Despite such comments, it would seem that the U.S. and Saudi strategies did not differ all that much, especially when it came to routing money to the most extreme fundamentalist factions. Fighting the Soviets was only part of the ultimate goal. The Egyptian preacher Abu Hamza, now serving a life sentence on terrorism charges, visited Saudi Arabia in 1986, and later recalled the constant public injunctions to join the jihad: “You have to go, you have to join, leave your schools, leave your family.” The whole Afghanistan enterprise, he explained, “was meant to actually divert people from the problems in their own country.” It was “like a pressure-cooker vent. If you keep [the cooker] all sealed up, it will blow up in your face, so you have to design a vent, and this Afghan jihad was the vent.”

Soufan agreed with this analysis. “I think it’s not fair to only blame the CIA,” he told me. “Egypt was happy to get rid of a lot of these guys and have them go to Afghanistan. Saudi Arabia was very happy to do that, too.” As he pointed out, Islamic fundamentalists were already striking these regimes at home: in November 1979, for example, Wahhabi extremists had stormed the Grand Mosque in Mecca. The subsequent siege left hundreds dead.

Within a few short years, however, the sponsoring governments began to recognize a flaw in the scheme: the vent was two-way. I heard this point most vividly expressed in 1994, at a dinner party on a yacht cruising down the Nile. The wealthy host had deemed it safer to be waterborne owing to a vigorous terror campaign by Egyptian jihadists. At the party, this defensive tactic elicited a vehement comment from Osama El-Baz, a senior security adviser to Hosni Mubarak. “It’s all the fault of those stupid bastards at the CIA,” he said, as the lights of Cairo drifted by. “They trained these people, kept them in being after the Russians left, and now we get this.”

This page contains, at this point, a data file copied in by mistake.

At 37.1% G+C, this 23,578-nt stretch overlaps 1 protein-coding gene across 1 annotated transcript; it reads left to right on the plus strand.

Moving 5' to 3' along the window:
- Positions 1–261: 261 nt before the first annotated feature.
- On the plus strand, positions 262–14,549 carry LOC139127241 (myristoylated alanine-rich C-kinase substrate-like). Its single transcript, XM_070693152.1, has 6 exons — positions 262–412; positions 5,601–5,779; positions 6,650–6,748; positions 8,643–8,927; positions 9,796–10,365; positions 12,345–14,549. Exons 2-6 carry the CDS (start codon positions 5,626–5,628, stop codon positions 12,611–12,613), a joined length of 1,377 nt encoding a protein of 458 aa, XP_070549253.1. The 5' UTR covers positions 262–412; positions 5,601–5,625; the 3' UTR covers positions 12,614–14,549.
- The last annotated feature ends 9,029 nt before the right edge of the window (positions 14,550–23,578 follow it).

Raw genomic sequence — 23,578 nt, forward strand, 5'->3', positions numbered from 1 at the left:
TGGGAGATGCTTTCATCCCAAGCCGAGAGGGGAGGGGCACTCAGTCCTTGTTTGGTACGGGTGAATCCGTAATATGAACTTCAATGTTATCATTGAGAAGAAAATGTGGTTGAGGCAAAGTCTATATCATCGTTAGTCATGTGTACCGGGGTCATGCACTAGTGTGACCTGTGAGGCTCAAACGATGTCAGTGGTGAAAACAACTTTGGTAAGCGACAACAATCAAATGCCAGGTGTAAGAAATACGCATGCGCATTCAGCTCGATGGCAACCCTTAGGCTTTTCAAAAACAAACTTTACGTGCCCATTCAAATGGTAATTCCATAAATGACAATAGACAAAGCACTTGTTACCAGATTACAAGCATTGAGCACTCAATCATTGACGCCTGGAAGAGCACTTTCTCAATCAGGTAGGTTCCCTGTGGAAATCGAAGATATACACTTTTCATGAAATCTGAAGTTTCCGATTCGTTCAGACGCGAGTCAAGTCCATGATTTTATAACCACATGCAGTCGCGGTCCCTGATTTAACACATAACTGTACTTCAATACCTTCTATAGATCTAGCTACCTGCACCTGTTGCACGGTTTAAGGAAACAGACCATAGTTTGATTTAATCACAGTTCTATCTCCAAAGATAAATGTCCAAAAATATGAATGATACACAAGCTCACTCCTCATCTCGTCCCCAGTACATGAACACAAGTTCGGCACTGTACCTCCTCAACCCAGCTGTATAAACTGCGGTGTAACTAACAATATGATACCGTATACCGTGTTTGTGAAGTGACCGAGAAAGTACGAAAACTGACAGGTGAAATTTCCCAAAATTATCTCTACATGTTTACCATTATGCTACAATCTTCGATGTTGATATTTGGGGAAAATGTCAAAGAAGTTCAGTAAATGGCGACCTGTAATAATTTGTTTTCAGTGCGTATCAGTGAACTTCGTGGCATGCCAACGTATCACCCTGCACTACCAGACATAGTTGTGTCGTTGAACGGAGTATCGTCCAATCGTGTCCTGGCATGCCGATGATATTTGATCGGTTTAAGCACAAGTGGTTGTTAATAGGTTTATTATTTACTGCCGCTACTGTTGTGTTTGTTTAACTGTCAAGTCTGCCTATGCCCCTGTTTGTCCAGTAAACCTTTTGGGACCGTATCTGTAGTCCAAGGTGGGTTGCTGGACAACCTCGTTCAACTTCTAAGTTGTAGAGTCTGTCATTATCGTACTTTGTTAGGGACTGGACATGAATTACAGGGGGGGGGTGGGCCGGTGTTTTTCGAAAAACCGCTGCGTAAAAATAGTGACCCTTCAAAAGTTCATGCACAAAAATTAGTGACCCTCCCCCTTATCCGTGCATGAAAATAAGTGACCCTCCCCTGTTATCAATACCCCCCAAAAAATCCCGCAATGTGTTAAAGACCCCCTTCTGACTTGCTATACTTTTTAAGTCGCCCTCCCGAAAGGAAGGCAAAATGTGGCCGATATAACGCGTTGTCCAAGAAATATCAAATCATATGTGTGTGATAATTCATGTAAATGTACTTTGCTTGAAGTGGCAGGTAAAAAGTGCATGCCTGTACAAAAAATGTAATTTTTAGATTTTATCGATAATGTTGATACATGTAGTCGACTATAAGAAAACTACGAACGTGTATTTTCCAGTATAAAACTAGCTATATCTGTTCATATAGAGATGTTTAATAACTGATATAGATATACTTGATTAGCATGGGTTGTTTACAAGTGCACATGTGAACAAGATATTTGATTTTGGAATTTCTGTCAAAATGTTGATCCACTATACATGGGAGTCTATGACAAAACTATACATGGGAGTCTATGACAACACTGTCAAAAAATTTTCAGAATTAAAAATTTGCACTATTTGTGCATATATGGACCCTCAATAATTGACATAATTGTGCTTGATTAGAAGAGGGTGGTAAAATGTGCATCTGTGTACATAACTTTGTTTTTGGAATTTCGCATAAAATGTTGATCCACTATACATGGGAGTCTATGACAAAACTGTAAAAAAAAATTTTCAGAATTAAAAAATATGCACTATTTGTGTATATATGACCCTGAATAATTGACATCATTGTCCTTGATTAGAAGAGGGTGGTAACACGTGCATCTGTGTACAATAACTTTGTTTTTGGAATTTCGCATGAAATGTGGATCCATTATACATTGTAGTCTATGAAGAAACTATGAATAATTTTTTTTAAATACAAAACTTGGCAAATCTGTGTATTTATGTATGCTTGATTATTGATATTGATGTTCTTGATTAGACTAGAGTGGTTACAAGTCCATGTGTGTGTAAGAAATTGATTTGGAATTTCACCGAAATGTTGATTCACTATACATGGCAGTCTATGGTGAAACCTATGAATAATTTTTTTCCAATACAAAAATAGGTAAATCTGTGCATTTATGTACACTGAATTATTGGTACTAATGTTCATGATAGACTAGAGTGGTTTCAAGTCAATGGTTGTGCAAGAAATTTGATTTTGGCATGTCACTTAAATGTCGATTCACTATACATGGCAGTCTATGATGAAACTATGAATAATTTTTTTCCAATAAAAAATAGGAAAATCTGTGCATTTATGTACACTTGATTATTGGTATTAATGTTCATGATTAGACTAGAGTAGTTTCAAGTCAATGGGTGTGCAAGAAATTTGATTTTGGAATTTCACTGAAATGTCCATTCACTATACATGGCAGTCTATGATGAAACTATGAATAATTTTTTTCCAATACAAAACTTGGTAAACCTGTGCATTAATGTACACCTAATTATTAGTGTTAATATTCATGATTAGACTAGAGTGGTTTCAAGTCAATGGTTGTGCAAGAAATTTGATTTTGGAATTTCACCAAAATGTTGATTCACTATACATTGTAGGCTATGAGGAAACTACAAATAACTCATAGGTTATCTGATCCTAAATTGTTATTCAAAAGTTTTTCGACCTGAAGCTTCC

According to El-Baz, MAK had been maintained after the Afghan conflict for future deployment against Iran. Its funding, he insisted, came from the Saudis and the CIA. A portion of that money had been parked at the Al-Kifah office in Brooklyn, under the supervision of one of Azzam’s acolytes — until the custodian was himself murdered, possibly by adherents of a rival jihadi. (Soufan confirmed the murder story, stating that the sum in question was about $100,000.)*